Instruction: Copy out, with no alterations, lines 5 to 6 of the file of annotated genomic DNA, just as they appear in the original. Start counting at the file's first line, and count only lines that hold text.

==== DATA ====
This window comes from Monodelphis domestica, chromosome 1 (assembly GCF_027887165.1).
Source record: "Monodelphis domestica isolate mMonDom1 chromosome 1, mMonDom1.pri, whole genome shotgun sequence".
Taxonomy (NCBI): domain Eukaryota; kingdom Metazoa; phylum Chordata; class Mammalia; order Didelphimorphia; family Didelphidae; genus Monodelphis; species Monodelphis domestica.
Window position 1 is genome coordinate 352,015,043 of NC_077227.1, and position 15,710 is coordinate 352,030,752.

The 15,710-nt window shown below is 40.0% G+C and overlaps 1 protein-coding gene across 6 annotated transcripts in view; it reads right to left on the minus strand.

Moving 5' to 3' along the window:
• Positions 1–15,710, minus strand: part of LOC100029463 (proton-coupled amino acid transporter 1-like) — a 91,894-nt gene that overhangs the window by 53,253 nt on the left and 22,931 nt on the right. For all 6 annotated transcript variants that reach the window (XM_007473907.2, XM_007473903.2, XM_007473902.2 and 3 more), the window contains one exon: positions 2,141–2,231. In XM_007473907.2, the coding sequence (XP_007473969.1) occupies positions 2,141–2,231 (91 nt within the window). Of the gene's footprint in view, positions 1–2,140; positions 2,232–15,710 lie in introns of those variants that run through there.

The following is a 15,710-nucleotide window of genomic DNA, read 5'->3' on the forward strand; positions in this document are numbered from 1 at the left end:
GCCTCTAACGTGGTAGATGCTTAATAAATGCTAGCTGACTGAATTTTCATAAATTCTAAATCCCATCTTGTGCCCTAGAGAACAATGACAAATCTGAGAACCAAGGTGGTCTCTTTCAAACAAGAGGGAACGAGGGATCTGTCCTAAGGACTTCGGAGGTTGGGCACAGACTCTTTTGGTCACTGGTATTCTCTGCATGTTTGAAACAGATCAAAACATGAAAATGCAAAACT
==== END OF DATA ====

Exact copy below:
The 15,710-nt window shown below is 40.0% G+C and overlaps 1 protein-coding gene across 6 annotated transcripts in view; it reads right to left on the minus strand.

Moving 5' to 3' along the window: